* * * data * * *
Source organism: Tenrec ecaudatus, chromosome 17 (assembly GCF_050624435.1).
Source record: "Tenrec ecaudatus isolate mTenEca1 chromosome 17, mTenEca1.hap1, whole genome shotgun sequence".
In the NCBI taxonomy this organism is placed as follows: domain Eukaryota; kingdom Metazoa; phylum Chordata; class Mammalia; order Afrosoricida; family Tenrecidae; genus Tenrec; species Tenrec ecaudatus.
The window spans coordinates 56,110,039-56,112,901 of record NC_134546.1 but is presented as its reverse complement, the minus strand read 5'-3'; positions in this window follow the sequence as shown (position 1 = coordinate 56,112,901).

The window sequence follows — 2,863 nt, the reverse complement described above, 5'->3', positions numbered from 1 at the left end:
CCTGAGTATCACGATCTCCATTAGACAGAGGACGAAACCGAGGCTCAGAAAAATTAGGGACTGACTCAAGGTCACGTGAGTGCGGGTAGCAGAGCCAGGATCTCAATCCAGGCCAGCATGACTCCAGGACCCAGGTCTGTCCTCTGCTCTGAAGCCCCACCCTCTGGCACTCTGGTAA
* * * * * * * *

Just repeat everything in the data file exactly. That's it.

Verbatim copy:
Source organism: Tenrec ecaudatus, chromosome 17 (assembly GCF_050624435.1).
Source record: "Tenrec ecaudatus isolate mTenEca1 chromosome 17, mTenEca1.hap1, whole genome shotgun sequence".
In the NCBI taxonomy this organism is placed as follows: domain Eukaryota; kingdom Metazoa; phylum Chordata; class Mammalia; order Afrosoricida; family Tenrecidae; genus Tenrec; species Tenrec ecaudatus.
The window spans coordinates 56,110,039-56,112,901 of record NC_134546.1 but is presented as its reverse complement, the minus strand read 5'-3'; positions in this window follow the sequence as shown (position 1 = coordinate 56,112,901).

The window sequence follows — 2,863 nt, the reverse complement described above, 5'->3', positions numbered from 1 at the left end:
CCTGAGTATCACGATCTCCATTAGACAGAGGACGAAACCGAGGCTCAGAAAAATTAGGGACTGACTCAAGGTCACGTGAGTGCGGGTAGCAGAGCCAGGATCTCAATCCAGGCCAGCATGACTCCAGGACCCAGGTCTGTCCTCTGCTCTGAAGCCCCACCCTCTGGCACTCTGGTAA